New Phase II trial platform to fast-track the clinical investigation of potential COVID-19 treatments
AstraZeneca is joining forces with public research bodies and academic institutions as part of a UK government-led initiative to speed up the development of medicines to treat patients hospitalised with COVID-19.
The government-sponsored ACCORD (Accelerating COVID-19 Research & Development) platform is a new, single Phase II clinical trial platform launched in the UK to fast-track research into potential treatments and is part of a co-ordinated therapeutic development pathway that the UK Government has put in place as part of the overall Therapeutics Taskforce.
Funded by the Department of Health and Social Care and UK Research and Innovation, ACCORD has been made possible by partnership working between the Government Scientific Office, the National Institute for Health Research’s Biomedical Research Centres and Clinical Research Facilities, and expert centres in Northern Ireland, Scotland and Wales, clinical research company IQVIA, and AstraZeneca. The ACCORD platform has received rapid regulatory approval and will immediately begin enrolment of COVID-19 patients.
AstraZeneca is committed to the challenge of finding new solutions to fight COVID-19 by investigating the novel application of new and existing medicines. As part of ACCORD, we will harness our scientific expertise and experience of developing respiratory medicines to support the rapid upscaling of development and clinical trials
The ACCORD scientific review panel has prioritised the first six molecules for entry into the study. The sub-protocols are being fast tracked for regulatory approval through the MHRA and subject to approval, the team expect to start the first patient dosing within the next 10 days.
Two of AstraZeneca’s molecules are being explored, one a Bruton’s tyrosine kinase (BTK) inhibitor previously approved for a different indication and the other a Phase II drug candidate targeting interleukin 33 (IL-33), as part of this first wave of potential treatments in the ACCORD platform.
The inclusion of these potential medicines in ACCORD is based on scientific evidence linked to how a hyper-activated immune response may result in pneumonia, respiratory failure and death of patients hospitalised with COVID-19 infections. The Bruton’s tyrosine kinase (BTK) pathway is involved in production of inflammatory cytokines and published data1,2,3,4 suggests that dysregulated BTK-dependent macrophage signaling may be involved in the exaggerated inflammatory responses to SARS-COV-2 and play a role in COVID-19 pneumonia and acute respiratory distress syndrome (ARDS). IL-33 is a broad acting damage-response cytokine5 that is released in response to viral infections and tissue damage6 and may play a role in driving and amplifying the overactive inflammatory response in the lungs of patients who are severely ill with COVID-19. The trials will assess how these potential medicines might help alleviate the “cytokine storm” associated with the disease – where the immune system can overreact and attack vital organs like the lungs and the liver.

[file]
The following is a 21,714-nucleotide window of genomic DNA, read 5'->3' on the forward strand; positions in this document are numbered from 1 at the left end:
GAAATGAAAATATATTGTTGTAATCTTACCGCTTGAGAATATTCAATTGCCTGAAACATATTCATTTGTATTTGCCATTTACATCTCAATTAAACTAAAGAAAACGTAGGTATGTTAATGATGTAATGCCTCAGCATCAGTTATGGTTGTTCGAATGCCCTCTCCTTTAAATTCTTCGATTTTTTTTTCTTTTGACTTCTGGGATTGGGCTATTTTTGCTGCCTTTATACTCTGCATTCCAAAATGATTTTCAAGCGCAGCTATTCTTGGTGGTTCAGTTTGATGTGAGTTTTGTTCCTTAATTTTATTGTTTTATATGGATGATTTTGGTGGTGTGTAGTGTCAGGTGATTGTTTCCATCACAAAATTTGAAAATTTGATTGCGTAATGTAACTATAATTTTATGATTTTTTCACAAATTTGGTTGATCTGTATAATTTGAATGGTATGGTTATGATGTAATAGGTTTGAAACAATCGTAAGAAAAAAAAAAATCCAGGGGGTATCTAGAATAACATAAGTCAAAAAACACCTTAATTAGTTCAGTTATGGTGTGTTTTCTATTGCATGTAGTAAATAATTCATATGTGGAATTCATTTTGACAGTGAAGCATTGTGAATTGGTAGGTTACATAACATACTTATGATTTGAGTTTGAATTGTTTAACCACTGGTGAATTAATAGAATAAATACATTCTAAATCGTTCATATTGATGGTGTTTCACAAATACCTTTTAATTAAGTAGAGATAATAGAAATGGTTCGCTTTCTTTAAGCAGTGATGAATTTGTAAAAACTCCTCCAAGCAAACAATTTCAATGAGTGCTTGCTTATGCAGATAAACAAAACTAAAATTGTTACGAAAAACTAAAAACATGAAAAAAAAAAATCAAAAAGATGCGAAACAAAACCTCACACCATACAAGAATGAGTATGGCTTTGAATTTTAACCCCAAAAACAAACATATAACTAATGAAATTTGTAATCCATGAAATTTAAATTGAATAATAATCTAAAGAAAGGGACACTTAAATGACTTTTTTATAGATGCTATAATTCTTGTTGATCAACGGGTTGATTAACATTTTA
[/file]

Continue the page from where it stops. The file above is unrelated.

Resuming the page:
Where the results of the assessment in ACCORD indicate potential effectiveness and safety of a compound, they are expected to advance rapidly onto large scale trial platforms such as the Randomised Evaluation of COVID Therapy (RECOVERY) trial for further evaluation. Through the Therapeutic Task Force, the life science sector can suggest potential drugs or molecules that could be tested through the ACCORD platform. Data will be open source and freely available to enable global knowledge sharing and collaboration.
With the COVID-19 pandemic claiming thousands of lives daily, defeating COVID-19 requires a collective effort from everyone working in healthcare and we are committed to playing our part. We continue to pay tribute to those working on the frontlines of this pandemic, in the UK and globally.
1. Channappanavar R, Fehr AR, Vijay R, et al. Dysregulated type I interferon and inflammatory monocyte-macrophage responses cause lethal pneumonia in SARS-CoV-infected mice. Cell Host Microbe. 2016; 19:181-93.
2. Huang KJ, Su IJ, Theron M, et al. An interferon-gamma-related cytokine storm in SARS patients. J Med Virol. 2005; 75:185-94.
3. Wong CK, Lam CW, Wu AK, et al. Plasma inflammatory cytokines and chemokines in severe acute respiratory syndrome. Clin Exp Immunol. 2004; 136:95-103.
4. Yoshikawa T, Hill T, Li K, et al. Severe acute respiratory syndrome (SARS) coronavirus-induced lung epithelial cytokines exacerbate SARS pathogenesis by modulating intrinsic functions of monocyte-derived macrophages and dendritic cells. J Virol. 2009; 83:3039-48.
6. Kearley J, Silver JS, Sanden C, Liu Z, Berlin AA, White N, et al. Cigarette smoke silences innate lymphoid cell function and facilitates an exacerbated type I interleukin-33-dependent response to infection. Immunity. 2015;42(3):566-79.